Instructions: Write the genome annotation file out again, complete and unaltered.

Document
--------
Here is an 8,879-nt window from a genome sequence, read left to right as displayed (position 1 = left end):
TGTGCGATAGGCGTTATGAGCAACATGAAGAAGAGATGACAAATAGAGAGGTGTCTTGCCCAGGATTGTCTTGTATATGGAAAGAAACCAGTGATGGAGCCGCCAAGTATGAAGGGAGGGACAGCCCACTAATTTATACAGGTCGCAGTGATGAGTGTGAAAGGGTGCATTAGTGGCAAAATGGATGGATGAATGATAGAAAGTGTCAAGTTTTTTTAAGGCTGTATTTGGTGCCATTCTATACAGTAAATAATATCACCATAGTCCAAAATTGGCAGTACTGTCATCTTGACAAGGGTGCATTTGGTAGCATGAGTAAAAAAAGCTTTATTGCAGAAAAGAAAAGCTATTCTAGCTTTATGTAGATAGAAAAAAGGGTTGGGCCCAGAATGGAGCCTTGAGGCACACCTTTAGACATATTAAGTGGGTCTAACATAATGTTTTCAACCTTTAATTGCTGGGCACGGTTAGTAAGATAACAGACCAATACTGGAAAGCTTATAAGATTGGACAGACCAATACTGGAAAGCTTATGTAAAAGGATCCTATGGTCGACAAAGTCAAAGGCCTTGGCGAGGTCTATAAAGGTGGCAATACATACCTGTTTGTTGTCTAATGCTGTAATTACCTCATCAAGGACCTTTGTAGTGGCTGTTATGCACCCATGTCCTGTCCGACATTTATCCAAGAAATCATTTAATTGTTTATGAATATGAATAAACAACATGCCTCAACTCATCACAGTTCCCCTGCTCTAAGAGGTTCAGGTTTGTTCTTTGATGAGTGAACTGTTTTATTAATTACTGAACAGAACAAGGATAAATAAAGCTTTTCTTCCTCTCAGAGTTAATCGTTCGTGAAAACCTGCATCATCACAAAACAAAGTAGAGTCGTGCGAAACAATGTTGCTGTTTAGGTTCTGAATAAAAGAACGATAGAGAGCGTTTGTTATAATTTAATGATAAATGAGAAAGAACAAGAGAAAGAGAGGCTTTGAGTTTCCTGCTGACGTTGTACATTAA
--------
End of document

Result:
Here is an 8,879-nt window from a genome sequence, read left to right as displayed (position 1 = left end):
TGTGCGATAGGCGTTATGAGCAACATGAAGAAGAGATGACAAATAGAGAGGTGTCTTGCCCAGGATTGTCTTGTATATGGAAAGAAACCAGTGATGGAGCCGCCAAGTATGAAGGGAGGGACAGCCCACTAATTTATACAGGTCGCAGTGATGAGTGTGAAAGGGTGCATTAGTGGCAAAATGGATGGATGAATGATAGAAAGTGTCAAGTTTTTTTAAGGCTGTATTTGGTGCCATTCTATACAGTAAATAATATCACCATAGTCCAAAATTGGCAGTACTGTCATCTTGACAAGGGTGCATTTGGTAGCATGAGTAAAAAAAGCTTTATTGCAGAAAAGAAAAGCTATTCTAGCTTTATGTAGATAGAAAAAAGGGTTGGGCCCAGAATGGAGCCTTGAGGCACACCTTTAGACATATTAAGTGGGTCTAACATAATGTTTTCAACCTTTAATTGCTGGGCACGGTTAGTAAGATAACAGACCAATACTGGAAAGCTTATAAGATTGGACAGACCAATACTGGAAAGCTTATGTAAAAGGATCCTATGGTCGACAAAGTCAAAGGCCTTGGCGAGGTCTATAAAGGTGGCAATACATACCTGTTTGTTGTCTAATGCTGTAATTACCTCATCAAGGACCTTTGTAGTGGCTGTTATGCACCCATGTCCTGTCCGACATTTATCCAAGAAATCATTTAATTGTTTATGAATATGAATAAACAACATGCCTCAACTCATCACAGTTCCCCTGCTCTAAGAGGTTCAGGTTTGTTCTTTGATGAGTGAACTGTTTTATTAATTACTGAACAGAACAAGGATAAATAAAGCTTTTCTTCCTCTCAGAGTTAATCGTTCGTGAAAACCTGCATCATCACAAAACAAAGTAGAGTCGTGCGAAACAATGTTGCTGTTTAGGTTCTGAATAAAAGAACGATAGAGAGCGTTTGTTATAATTTAATGATAAATGAGAAAGAACAAGAGAAAGAGAGGCTTTGAGTTTCCTGCTGACGTTGTACATTAA